the active ingredient.
• The tablet also contains lactose
monohydrate, maize starch, povidone,
purified talc, colloidal anhydrous silica,
magnesium stearate.

Contents of the pack
Prednisolone are white, circular, flat bevelled
edge tablets.
Pack sizes are 28.
Marketing Authorisation Holder and
Actavis, Barnstaple, EX32 8NS, UK

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• Prednisolone is a steroid medicine,
prescribed for many different conditions,
including serious illnesses.
• You need to take it regularly to get the
maximum benefit.
• Don’t stop taking this medicine
without talking to your doctor - you may
need to reduce the dose gradually.
• Prednisolone can cause side effects
in some people (read section 4 below).
Some problems such as mood changes
(feeling depressed, or ‘high’), or stomach
problems can happen straight away.
If you feel unwell in any way, keep
taking your tablets, but see your doctor
straight away.
• Some side effects only happen
after weeks or months. These include
weakness of arms and legs, or developing
a rounder face (read section 4 for more
• If you take it for more than 3 weeks,
you will get a blue ‘steroid card’:
always keep it with you and show it to
any doctor or nurse treating you.
• Keep away from people who have
chicken-pox or shingles, if you have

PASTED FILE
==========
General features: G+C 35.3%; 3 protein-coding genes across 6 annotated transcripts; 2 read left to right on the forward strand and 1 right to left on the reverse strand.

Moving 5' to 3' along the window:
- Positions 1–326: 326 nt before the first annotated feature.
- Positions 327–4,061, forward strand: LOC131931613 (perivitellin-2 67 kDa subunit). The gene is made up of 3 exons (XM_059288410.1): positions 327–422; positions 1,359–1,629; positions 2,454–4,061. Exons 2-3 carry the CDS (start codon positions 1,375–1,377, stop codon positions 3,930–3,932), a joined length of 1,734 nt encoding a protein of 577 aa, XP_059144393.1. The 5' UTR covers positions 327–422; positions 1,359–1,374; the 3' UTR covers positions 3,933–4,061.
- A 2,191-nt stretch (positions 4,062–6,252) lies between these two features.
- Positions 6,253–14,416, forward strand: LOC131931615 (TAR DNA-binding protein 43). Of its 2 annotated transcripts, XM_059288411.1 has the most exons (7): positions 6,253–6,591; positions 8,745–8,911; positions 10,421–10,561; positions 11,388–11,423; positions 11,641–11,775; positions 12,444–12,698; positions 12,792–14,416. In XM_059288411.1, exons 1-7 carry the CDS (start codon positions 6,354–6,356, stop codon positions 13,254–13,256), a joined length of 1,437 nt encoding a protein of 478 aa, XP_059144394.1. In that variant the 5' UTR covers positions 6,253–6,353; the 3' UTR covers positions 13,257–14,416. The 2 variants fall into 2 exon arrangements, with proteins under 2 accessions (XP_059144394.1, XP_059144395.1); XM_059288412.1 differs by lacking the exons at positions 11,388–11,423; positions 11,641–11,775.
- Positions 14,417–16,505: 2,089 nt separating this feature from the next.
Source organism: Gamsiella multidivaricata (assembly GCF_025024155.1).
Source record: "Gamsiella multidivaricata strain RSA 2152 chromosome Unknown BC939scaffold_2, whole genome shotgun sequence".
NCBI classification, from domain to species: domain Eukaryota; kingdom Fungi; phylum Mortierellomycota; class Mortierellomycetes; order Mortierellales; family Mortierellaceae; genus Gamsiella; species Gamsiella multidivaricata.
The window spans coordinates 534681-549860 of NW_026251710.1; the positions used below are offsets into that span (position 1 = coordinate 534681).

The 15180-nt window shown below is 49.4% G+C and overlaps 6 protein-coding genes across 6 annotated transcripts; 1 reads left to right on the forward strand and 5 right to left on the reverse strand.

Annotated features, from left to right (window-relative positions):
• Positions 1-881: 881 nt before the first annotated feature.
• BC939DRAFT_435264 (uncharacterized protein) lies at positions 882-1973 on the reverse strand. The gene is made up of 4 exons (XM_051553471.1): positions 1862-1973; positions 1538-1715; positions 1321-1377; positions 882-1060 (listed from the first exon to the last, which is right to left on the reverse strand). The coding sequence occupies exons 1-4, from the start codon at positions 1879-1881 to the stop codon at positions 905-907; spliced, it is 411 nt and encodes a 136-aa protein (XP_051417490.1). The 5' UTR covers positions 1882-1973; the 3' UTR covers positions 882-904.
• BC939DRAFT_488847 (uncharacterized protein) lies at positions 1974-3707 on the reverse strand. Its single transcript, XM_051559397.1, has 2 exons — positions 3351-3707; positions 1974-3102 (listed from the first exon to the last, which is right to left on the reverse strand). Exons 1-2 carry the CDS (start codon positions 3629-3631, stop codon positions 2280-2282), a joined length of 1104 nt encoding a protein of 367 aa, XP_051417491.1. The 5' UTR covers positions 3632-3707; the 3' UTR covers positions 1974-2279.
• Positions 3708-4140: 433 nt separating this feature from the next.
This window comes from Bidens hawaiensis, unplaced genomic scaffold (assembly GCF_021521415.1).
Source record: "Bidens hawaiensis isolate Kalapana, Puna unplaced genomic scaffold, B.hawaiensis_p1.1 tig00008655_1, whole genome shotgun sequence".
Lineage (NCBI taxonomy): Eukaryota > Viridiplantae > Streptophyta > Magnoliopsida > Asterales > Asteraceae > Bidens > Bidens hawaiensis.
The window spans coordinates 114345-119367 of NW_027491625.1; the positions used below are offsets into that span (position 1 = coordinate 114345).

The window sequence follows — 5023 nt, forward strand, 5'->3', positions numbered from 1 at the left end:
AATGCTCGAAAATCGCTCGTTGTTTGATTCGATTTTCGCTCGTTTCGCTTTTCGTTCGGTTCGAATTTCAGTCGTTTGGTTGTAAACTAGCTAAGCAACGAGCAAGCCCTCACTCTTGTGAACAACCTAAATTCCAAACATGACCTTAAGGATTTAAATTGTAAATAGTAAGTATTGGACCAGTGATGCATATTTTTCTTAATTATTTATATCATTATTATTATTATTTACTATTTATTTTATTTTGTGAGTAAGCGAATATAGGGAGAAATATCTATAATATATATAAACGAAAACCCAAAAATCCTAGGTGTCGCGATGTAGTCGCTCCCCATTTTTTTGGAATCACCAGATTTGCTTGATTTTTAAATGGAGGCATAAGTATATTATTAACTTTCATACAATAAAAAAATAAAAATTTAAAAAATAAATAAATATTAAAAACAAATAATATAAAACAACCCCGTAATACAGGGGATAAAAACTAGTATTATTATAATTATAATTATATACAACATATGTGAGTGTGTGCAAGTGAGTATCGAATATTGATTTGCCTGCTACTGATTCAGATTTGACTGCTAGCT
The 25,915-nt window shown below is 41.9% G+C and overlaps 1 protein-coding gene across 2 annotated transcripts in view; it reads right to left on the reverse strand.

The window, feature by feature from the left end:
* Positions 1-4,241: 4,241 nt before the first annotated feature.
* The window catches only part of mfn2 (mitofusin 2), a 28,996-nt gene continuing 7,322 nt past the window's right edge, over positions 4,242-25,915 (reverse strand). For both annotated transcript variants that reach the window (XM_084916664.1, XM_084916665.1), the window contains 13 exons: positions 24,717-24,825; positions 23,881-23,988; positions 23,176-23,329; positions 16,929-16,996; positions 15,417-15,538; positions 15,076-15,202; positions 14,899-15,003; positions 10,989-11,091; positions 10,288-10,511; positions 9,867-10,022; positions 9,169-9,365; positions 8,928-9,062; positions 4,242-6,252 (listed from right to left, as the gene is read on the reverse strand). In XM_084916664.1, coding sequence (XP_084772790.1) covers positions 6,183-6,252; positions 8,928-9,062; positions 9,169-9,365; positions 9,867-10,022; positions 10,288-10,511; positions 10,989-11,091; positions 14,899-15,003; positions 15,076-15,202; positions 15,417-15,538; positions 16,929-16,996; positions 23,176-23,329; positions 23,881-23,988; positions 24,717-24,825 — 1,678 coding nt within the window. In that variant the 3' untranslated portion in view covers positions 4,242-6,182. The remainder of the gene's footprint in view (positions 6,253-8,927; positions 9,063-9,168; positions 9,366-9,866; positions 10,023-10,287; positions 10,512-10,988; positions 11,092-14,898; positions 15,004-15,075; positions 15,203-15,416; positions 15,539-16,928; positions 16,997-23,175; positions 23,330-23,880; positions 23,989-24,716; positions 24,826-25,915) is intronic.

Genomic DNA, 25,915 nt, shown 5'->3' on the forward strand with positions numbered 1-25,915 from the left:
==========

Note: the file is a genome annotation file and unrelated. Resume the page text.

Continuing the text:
never had them. They could affect you
severely. If you do come into contact
with chicken pox or shingles, see your
doctor straight away.
Now read the rest of this leaflet. It includes
other important information on the safe
and effective use of this medicine that
might be especially important for you.

1 What Prednisolone tablets are and
what they are used for
2 Before you take Prednisolone
3 How to take Prednisolone tablets
4 Possible side effects
5 How to store Prednisolone tablets
6 Further information
1 What Prednisolone tablets are and

what they are used for

Prednisolone belongs to a group of
medicines called steroids. Their full name
is corticosteroids. These corticosteroids
occur naturally in the body, and help to
maintain health and well-being. Boosting
your body with extra corticosteroid (such
as Prednisolone) is an effective way to treat
various illnesses involving inflammation in
the body.
Prednisolone reduces this inflammation,
which could otherwise go on making your
condition worse. You must take this medicine
regularly to get maximum benefit from it.

2 Before you take Prednisolone


Do not take Prednisolone tablets if you:

• are allergic (hypersensitive) to
prednisolone or any of the other
ingredients in Prednisolone tablets (see
section 6). An allergic reaction may include
a rash, itching, difficulty breathing or
swelling of the face, lips, throat or tongue.
• have cold sores that affect the eyes
• have an untreated infection.

Date of last revision:
August 2014.

Actavis, Barnstaple, EX32 8NS, UK

AAAH1190 50819356

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What Prednisolone tablets contain

Prednisolone tablets
1mg and 5mg

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Check with your doctor or pharmacist
before taking Prednisolone tablets if
• have been in contact with anyone who has
chickenpox, shingles or measles. Contact
your doctor immediately for advice
• have or have a family history of diabetes or
• have oestoporosis, high blood pressure,
a recent heart attack, a stomach ulcer,